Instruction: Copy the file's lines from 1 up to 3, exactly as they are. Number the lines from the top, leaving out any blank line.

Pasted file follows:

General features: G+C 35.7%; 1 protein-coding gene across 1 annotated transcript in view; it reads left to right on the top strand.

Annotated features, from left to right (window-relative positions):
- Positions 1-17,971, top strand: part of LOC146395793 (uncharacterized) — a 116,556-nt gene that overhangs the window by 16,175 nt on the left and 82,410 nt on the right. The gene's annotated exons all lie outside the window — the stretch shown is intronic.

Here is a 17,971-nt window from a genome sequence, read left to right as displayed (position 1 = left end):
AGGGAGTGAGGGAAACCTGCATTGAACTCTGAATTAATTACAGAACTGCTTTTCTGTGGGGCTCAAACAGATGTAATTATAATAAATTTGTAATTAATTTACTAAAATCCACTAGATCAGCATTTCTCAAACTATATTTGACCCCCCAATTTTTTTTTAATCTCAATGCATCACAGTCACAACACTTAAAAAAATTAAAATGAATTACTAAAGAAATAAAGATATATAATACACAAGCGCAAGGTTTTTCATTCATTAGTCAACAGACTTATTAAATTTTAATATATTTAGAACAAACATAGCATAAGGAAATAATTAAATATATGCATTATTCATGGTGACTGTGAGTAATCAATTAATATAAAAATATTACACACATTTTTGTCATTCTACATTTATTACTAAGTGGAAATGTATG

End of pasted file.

General features: G+C 35.7%; 1 protein-coding gene across 1 annotated transcript in view; it reads left to right on the top strand.

Annotated features, from left to right (window-relative positions):
- Positions 1-17,971, top strand: part of LOC146395793 (uncharacterized) — a 116,556-nt gene that overhangs the window by 16,175 nt on the left and 82,410 nt on the right. The gene's annotated exons all lie outside the window — the stretch shown is intronic.